SCUSD Observer

Sacramento, California

One more year on facilities use

One of our community members reports a small but important change to the Sac Charter facilities use agreement passed last night at the school board meeting.

The agreement was amended to expand the district’s intent regarding future use of the St. Hope/Sacramento Charter High School campus from just the co-location of other educational programs on the site to PURSUING OTHER USES FOR THE SITE BEGINNING NEXT YEAR INCLUDING BUT NOT LIMITED TO CO-LOCATION.

This is potentially key because it opens everything up: co-location of other educational programs (which many observers feel is the politically-expedient yet ultimately unworkable path), but also relocating programs to more appropriately-sized campuses.

Board president Bell and VP Kennedy both spoke of the need and commitment to fully engage and include the community living within the boundaries of the old Sacramento High School as essential to making any sound decision as to the use of the campus going forward (next year).

Last night the entire board voted to put everything on the table. Whether the board keeps the Superintendent’s feet to the fire is so critical here as is how the entire community responds…will they insist on true engagement and asserting their voices and interests?

Up to this point and for the past seven years, the bulk of the work has been shouldered by a small group of determined and vigilant parents who never gave up on the notion that the comprehensive high school campus at 34th street belongs to Sacramento City Unified and not St. Hope.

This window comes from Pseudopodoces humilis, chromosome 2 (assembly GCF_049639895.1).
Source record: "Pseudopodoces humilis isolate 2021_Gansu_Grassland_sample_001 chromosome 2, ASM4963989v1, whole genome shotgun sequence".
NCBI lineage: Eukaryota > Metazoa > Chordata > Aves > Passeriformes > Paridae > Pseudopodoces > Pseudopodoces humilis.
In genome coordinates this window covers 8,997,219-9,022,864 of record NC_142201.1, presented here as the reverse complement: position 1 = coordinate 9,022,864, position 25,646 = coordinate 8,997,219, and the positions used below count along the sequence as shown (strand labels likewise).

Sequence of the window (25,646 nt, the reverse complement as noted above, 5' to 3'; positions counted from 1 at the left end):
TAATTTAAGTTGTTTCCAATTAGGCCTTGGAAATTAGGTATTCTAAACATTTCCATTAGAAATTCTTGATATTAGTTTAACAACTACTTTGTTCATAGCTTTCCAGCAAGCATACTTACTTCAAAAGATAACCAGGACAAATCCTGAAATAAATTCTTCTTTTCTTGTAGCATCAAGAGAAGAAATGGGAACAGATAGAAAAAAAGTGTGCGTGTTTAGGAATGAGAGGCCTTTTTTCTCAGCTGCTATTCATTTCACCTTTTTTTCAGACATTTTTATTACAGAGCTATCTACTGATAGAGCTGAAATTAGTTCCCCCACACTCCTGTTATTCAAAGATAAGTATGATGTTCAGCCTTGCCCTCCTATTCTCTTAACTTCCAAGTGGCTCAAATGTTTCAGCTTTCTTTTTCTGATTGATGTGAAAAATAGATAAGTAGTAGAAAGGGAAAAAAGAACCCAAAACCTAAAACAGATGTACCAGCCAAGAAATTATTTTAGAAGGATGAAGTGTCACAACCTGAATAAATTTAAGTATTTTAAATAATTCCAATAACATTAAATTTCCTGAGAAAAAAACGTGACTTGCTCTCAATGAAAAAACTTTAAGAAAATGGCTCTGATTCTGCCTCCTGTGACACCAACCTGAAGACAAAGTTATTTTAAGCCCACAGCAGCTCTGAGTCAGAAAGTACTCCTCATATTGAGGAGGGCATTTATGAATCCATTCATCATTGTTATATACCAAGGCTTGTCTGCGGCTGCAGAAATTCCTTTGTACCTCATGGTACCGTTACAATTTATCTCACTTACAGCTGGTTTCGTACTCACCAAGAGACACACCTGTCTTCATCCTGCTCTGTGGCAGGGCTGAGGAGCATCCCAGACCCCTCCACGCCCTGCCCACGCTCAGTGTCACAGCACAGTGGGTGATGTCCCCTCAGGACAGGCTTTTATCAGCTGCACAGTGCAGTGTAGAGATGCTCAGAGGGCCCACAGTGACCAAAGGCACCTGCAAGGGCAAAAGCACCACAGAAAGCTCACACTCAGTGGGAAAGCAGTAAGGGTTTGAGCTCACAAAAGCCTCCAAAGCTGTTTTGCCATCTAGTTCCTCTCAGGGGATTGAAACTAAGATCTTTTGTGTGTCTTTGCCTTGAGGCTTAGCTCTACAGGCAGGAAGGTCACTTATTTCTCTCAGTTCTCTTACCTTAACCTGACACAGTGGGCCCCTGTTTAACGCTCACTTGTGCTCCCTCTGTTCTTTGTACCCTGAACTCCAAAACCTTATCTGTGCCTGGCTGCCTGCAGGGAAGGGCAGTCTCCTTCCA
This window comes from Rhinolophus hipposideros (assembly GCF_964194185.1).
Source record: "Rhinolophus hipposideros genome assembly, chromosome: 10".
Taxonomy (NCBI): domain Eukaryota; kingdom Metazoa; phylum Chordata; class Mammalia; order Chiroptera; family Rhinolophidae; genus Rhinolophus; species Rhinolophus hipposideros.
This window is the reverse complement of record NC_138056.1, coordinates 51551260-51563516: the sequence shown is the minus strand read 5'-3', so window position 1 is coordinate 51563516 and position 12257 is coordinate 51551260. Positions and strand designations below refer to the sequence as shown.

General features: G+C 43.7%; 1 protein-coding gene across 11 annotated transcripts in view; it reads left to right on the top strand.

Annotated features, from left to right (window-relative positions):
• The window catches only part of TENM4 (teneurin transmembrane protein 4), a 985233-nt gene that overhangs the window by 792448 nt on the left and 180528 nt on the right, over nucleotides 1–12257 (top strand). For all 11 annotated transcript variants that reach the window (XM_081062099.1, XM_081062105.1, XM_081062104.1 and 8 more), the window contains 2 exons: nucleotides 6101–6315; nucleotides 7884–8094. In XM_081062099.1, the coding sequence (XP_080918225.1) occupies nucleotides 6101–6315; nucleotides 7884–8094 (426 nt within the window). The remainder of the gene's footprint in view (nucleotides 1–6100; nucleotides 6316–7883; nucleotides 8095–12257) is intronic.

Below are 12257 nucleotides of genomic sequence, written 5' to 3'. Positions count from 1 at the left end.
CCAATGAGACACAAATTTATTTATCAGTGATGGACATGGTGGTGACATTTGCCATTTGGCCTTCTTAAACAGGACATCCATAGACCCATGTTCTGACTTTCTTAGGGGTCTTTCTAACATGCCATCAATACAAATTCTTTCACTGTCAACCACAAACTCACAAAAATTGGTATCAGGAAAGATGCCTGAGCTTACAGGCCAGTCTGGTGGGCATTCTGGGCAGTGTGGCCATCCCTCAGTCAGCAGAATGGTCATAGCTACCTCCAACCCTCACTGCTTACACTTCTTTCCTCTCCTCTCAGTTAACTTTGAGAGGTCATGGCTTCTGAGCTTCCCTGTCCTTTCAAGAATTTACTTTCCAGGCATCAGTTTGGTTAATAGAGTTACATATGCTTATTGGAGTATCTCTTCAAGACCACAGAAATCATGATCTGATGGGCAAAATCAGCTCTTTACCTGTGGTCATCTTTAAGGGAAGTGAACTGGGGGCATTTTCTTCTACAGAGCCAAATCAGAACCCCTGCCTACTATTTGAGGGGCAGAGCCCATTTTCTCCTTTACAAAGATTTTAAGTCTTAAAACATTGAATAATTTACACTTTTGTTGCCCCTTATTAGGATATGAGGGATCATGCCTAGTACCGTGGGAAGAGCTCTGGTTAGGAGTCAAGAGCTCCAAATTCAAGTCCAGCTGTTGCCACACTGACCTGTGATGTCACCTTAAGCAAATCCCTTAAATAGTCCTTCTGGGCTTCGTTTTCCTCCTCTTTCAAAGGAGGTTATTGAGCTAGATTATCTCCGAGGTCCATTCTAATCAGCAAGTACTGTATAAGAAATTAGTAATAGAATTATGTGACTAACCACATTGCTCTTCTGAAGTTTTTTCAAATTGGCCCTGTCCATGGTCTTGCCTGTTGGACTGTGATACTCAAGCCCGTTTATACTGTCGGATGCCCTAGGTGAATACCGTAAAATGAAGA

Thank you to Lori Jablonski

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One Response

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  1. As I listened to the St. HOPE Charter community during the break it is obvious that there is a lot of work needed to facilitate a genuine conversation. Despite the Board’s more authentic conversation which resulted in a consensus there is a lot of resentment and entitlement which will frustrate fruitful community engagement. Let’s hope the incoming Chief for this area is up to the challenge.

    This unnecessary wound to public education has festered for too long. The St. HOPE Charters have their niches. However their inability to attract sufficient numbers and diversity of in-district students indicates the fairness of a smaller site for the high school and unification of the K-8 program at one site.

    To me this sense of fairness and unification seemed evident to the thinnest of board majorities last night and will need much work to nurture in the coming elections. Mighty forces will be trying to frustrate this progress from a false claim of equity and neighborhood commitment. May the determined numbers from a wider perspective grow.

    Leo Bennett-Cauchon

    August 6, 2010 at 7:30 pm


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